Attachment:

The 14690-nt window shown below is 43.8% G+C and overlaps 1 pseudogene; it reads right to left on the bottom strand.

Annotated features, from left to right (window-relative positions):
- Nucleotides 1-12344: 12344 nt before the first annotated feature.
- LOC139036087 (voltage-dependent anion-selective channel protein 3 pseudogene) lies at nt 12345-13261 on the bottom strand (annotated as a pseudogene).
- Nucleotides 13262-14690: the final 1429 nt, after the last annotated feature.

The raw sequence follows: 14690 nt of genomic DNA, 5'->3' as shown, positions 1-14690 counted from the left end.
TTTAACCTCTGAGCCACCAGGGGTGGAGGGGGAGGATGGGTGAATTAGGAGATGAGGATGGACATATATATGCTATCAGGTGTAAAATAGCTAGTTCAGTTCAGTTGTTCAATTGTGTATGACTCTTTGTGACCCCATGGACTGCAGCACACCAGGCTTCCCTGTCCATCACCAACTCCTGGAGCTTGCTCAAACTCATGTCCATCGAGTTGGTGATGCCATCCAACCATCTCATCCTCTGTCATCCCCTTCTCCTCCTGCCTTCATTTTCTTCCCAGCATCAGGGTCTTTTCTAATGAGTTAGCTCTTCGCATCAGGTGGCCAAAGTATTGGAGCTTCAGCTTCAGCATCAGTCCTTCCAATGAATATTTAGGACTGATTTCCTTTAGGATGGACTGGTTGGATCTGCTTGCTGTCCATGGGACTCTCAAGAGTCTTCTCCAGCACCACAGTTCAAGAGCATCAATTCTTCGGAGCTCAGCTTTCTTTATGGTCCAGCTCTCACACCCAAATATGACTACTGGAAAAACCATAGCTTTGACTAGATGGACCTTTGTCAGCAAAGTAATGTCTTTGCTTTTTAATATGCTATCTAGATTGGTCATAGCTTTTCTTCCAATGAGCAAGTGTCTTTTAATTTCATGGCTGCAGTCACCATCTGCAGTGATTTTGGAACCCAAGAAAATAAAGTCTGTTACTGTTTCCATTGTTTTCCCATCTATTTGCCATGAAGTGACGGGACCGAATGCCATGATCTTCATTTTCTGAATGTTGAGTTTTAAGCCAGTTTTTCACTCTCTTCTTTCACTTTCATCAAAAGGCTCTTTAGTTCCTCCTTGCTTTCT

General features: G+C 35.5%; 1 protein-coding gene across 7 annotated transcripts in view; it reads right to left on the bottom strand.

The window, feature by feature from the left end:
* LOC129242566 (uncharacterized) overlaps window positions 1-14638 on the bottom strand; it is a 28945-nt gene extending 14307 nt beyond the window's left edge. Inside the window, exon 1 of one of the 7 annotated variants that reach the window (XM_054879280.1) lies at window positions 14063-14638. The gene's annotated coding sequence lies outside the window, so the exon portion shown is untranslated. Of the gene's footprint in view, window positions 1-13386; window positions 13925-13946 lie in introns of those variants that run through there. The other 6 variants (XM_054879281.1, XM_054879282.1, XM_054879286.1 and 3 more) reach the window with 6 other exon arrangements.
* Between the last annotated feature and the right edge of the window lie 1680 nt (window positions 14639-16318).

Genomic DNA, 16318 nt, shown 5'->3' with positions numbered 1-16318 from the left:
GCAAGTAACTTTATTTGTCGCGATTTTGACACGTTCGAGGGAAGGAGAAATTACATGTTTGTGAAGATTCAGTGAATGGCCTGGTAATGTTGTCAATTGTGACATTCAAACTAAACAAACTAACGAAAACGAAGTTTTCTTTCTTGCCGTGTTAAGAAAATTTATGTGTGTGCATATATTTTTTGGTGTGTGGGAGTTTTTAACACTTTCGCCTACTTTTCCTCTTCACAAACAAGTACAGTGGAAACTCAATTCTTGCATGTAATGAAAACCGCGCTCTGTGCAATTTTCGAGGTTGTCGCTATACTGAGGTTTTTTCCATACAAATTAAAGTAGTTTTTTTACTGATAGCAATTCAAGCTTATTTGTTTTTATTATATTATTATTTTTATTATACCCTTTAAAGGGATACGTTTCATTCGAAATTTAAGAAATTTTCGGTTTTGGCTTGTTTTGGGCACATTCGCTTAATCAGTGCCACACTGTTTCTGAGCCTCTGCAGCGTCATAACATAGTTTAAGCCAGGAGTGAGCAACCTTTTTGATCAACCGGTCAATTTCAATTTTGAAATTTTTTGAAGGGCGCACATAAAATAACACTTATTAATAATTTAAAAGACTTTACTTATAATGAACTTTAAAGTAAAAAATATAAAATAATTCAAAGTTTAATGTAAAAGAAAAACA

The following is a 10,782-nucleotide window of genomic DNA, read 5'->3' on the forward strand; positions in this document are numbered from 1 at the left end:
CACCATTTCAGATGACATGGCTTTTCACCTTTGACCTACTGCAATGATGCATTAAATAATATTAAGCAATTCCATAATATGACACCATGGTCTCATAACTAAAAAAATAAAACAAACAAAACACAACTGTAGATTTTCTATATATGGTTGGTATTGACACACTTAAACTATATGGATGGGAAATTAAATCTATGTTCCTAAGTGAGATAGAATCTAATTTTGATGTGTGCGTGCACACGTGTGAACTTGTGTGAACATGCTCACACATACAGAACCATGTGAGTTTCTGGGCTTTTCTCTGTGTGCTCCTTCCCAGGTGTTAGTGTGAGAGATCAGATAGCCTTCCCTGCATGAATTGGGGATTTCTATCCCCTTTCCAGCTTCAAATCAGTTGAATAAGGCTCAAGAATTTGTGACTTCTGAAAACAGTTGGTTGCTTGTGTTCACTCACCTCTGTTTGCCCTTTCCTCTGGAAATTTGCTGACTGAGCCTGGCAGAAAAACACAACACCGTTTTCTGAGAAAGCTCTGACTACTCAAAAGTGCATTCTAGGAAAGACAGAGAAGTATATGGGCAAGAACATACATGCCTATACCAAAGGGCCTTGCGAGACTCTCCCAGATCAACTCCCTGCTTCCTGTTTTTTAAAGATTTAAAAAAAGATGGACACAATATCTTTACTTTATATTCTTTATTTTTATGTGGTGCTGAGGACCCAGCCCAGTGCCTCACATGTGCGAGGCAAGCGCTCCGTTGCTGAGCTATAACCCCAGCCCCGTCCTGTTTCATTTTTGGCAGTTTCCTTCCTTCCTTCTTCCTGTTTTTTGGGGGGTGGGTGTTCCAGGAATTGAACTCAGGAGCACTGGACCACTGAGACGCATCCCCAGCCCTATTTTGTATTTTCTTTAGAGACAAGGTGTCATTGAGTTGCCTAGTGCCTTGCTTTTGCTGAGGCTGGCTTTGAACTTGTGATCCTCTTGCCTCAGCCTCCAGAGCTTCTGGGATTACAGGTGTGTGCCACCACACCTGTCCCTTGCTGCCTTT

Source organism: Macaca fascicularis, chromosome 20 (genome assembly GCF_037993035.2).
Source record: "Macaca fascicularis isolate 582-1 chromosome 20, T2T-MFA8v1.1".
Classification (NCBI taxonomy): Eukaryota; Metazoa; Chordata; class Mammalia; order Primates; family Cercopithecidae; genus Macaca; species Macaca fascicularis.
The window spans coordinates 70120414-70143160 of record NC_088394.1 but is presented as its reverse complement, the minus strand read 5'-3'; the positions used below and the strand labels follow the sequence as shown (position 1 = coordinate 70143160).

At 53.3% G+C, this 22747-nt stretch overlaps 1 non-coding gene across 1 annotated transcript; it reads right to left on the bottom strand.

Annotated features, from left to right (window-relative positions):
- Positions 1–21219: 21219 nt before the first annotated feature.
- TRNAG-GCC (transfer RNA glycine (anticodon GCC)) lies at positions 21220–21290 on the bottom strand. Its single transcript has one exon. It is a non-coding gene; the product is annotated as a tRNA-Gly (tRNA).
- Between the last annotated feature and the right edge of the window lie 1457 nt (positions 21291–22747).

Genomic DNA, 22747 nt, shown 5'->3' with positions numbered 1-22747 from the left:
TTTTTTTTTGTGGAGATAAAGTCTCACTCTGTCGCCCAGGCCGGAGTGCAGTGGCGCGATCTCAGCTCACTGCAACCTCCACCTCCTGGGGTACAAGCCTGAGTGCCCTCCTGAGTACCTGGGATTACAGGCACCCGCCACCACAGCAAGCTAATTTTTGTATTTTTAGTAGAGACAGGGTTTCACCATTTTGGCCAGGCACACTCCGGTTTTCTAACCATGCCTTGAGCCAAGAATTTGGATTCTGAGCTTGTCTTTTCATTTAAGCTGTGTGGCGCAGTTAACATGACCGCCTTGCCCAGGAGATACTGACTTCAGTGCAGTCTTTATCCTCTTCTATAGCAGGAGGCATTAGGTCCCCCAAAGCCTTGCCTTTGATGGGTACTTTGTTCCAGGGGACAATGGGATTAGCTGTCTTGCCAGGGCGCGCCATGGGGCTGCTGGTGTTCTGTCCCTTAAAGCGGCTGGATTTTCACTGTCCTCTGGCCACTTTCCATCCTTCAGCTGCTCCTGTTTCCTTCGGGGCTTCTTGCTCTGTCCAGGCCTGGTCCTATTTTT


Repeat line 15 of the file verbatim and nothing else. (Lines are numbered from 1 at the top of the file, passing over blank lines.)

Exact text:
CACCATTTCAGATGACATGGCTTTTCACCTTTGACCTACTGCAATGATGCATTAAATAATATTAAGCAATTCCATAATATGACACCATGGTCTCATAACTAAAAAAATAAAACAAACAAAACACAACTGTAGATTTTCTATATATGGTTGGTATTGACACACTTAAACTATATGGATGGGAAATTAAATCTATGTTCCTAAGTGAGATAGAATCTAATTTTGATGTGTGCGTGCACACGTGTGAACTTGTGTGAACATGCTCACACATACAGAACCATGTGAGTTTCTGGGCTTTTCTCTGTGTGCTCCTTCCCAGGTGTTAGTGTGAGAGATCAGATAGCCTTCCCTGCATGAATTGGGGATTTCTATCCCCTTTCCAGCTTCAAATCAGTTGAATAAGGCTCAAGAATTTGTGACTTCTGAAAACAGTTGGTTGCTTGTGTTCACTCACCTCTGTTTGCCCTTTCCTCTGGAAATTTGCTGACTGAGCCTGGCAGAAAAACACAACACCGTTTTCTGAGAAAGCTCTGACTACTCAAAAGTGCATTCTAGGAAAGACAGAGAAGTATATGGGCAAGAACATACATGCCTATACCAAAGGGCCTTGCGAGACTCTCCCAGATCAACTCCCTGCTTCCTGTTTTTTAAAGATTTAAAAAAAGATGGACACAATATCTTTACTTTATATTCTTTATTTTTATGTGGTGCTGAGGACCCAGCCCAGTGCCTCACATGTGCGAGGCAAGCGCTCCGTTGCTGAGCTATAACCCCAGCCCCGTCCTGTTTCATTTTTGGCAGTTTCCTTCCTTCCTTCTTCCTGTTTTTTGGGGGGTGGGTGTTCCAGGAATTGAACTCAGGAGCACTGGACCACTGAGACGCATCCCCAGCCCTATTTTGTATTTTCTTTAGAGACAAGGTGTCATTGAGTTGCCTAGTGCCTTGCTTTTGCTGAGGCTGGCTTTGAACTTGTGATCCTCTTGCCTCAGCCTCCAGAGCTTCTGGGATTACAGGTGTGTGCCACCACACCTGTCCCTTGCTGCCTTT